A Cool Idea That Needs Polish
Canon PowerShot N
While just about every handheld camera sports a rectangular form, the PowerShot N is shaped like a square. Sizewise, it’s compact enough to slip into your back pocket although the touch-sensitive tilting display does add some thickness. The compact size also means that Canon went with a microSD card slot, instead of the ubiquitous SD card slot.
The PowerShot N’s 2.8-inch display is able to tilt up 90 degrees so as to allow you to shoot from the hip or at waist-level. The PowerShot N will cleverly adjust the orientation of the screen and the shot captured so there’s no need to tilt your head.
Due to the PowerShot N’s slim profile, the number of buttons on the camera is kept to a minimum. Sharing photographs can be done quickly with the Mobile Device Connect button that allows users to pair their smartphone or tablet with the camera via Canon’s CameraWindow app.
There’s no shutter button or zoom lever on the PowerShot N, but fret not as shooting is done with the two rings surrounding the lens barrel - the larger one is the zoom ring while the smaller ring is the shooting ring, which you press down on to trigger the shuter. The shutter ring is a little sensitive though, and can easily be triggered when trying to pre-focus by half-pressing. One way to work around this is by using the touchsensitive display to focus and fire a shot, similar to a smartphone. We’re not sure if this was an oversight on Canon’s part, but the shooting ring can only be pushed up or down when in landscape mode, so you will have to push the ring left or right when shooting in portrait mode.
There are no manual shooting modes, with the available options being Creative Shot, Smart Auto, Hybrid Auto, Program, and seven filters to shoot with. The mode that will probably interest users the most is Creative Shot mode. This unique mode takes six different versions of the scene when you snap a shot. One image will be the original while the other five will feature different compositions, color, and many other variables which are randomly adjusted. What you get pretty much depends on luck, making this an interesting and fun mode to shoot with.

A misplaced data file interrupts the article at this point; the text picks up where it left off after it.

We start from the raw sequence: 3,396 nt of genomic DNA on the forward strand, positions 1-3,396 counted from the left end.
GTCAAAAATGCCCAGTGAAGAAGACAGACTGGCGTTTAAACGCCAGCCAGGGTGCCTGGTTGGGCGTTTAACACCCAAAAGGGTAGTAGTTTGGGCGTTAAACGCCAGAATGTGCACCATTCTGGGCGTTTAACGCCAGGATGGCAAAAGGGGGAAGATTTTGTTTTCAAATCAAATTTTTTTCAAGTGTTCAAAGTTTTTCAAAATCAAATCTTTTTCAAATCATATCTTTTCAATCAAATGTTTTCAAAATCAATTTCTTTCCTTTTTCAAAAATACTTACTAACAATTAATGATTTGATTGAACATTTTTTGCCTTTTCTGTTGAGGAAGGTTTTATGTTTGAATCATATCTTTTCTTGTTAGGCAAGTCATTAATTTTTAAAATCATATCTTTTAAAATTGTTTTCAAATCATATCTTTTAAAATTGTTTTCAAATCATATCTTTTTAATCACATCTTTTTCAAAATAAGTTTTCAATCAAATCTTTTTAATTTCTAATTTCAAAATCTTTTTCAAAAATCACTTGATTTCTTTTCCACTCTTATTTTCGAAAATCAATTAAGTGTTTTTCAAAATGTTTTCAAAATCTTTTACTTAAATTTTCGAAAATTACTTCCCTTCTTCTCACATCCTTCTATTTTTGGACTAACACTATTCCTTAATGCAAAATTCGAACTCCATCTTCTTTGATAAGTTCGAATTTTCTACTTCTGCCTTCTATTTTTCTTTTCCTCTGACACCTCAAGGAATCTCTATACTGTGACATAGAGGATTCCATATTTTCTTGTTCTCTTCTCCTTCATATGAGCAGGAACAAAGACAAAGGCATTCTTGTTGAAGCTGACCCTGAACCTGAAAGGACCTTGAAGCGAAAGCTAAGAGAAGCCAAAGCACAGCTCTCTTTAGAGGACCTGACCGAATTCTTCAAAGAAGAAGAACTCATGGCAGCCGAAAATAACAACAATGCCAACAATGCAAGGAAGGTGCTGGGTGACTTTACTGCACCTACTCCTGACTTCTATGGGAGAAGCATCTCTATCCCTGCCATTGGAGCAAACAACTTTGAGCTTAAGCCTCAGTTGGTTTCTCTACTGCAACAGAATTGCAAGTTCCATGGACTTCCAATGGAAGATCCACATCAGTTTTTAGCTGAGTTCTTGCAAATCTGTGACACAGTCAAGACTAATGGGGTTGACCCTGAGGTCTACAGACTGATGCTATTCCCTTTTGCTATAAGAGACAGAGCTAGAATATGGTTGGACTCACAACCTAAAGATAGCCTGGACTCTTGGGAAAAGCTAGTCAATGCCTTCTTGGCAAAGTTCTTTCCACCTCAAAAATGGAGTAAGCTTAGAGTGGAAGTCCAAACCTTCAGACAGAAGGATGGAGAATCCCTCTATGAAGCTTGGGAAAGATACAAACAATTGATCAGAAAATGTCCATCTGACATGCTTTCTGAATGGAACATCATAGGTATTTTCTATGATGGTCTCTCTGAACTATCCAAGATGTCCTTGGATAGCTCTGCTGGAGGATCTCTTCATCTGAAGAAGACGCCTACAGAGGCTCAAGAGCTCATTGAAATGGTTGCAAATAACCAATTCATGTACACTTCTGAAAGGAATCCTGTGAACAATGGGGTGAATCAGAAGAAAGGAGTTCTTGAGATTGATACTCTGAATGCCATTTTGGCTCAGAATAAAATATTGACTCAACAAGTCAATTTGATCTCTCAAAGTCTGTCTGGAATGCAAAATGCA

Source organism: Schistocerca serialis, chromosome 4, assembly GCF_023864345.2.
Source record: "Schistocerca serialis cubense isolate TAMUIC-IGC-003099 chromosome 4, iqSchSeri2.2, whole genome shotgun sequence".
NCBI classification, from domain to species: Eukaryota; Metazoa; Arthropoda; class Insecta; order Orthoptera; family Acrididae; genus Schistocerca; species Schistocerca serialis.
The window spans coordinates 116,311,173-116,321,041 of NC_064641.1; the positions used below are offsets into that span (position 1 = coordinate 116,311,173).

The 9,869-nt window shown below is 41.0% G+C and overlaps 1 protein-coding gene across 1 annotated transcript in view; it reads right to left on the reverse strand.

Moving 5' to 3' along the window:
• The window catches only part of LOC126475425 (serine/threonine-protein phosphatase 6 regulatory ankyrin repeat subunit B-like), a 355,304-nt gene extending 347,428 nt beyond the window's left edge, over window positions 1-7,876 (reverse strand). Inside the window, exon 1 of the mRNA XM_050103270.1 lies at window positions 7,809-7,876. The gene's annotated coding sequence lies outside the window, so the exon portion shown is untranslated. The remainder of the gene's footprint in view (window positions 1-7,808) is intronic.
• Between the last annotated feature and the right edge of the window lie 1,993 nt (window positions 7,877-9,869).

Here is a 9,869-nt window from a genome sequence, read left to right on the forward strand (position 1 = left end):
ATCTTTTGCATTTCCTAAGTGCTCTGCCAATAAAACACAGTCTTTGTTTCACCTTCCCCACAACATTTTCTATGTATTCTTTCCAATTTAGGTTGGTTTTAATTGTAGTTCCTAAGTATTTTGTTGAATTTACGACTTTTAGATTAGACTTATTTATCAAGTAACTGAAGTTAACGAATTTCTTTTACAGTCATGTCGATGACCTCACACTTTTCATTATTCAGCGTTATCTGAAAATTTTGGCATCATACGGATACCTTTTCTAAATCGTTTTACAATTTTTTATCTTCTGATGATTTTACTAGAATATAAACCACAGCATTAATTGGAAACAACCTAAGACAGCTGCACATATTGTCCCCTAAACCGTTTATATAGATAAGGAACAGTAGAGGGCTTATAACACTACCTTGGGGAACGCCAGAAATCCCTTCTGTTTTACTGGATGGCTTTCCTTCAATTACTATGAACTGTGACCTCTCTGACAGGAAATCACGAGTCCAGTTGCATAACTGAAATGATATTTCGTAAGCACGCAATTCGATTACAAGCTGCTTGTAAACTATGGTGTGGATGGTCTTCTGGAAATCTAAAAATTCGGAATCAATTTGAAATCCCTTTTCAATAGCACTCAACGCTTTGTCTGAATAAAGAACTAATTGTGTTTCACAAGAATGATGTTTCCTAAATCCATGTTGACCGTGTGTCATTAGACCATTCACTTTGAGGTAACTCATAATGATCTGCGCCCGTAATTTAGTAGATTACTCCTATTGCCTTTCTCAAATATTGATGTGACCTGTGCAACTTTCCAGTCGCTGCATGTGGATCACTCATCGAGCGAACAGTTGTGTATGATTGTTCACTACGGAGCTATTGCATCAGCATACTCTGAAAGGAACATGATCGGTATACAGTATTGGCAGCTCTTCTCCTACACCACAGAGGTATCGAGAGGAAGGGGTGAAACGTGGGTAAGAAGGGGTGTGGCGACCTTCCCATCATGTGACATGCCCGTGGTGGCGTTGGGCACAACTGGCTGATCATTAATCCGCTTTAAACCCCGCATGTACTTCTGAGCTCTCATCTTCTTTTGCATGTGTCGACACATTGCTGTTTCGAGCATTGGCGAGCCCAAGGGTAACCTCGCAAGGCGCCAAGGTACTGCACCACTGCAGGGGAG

Colors in images shot turned out nicely saturated, with the camera scoring 2000LPH (horizontal) by 1800LPH (vertical), pretty much on par with most compact cameras available today. You will see a bit of noise creeping in at ISO200, but it’s quite controlled and fortunately, the camera’s noise reduction doesn’t get too aggressive.
The PowerShot N’s battery life is rated for 200 shots, though the number of shots you get from the camera will be lower if you’re going to transfer images to your smartphone wirelessly every now and then.
Those who are used to handling a traditional compact will find the PowerShot N awkward due to its square shape, while the unconventional shooting ring involves some getting used to. The lack of manual shooting modes also makes the PowerShot N a camera aimed at the more entrylevel users.
When compared to a smartphone, the PowerShot N’s only real advantage lies in image quality. Apps like Instagram offer a great deal more filters for special effects, while the PowerShot N’s WiFi implementation involves far more steps than we’d like. Taking selfies isn’t easy, thanks to the awkward shutter ring, as well as how the tiltable display only moves 90 degrees upwards.
Last but not least, the PowerShot N’s asking price of $399 is a little tough to absorb, as you can just as easily pick up a competing compact camera that’s a great deal more usable for the same money, or just a little more.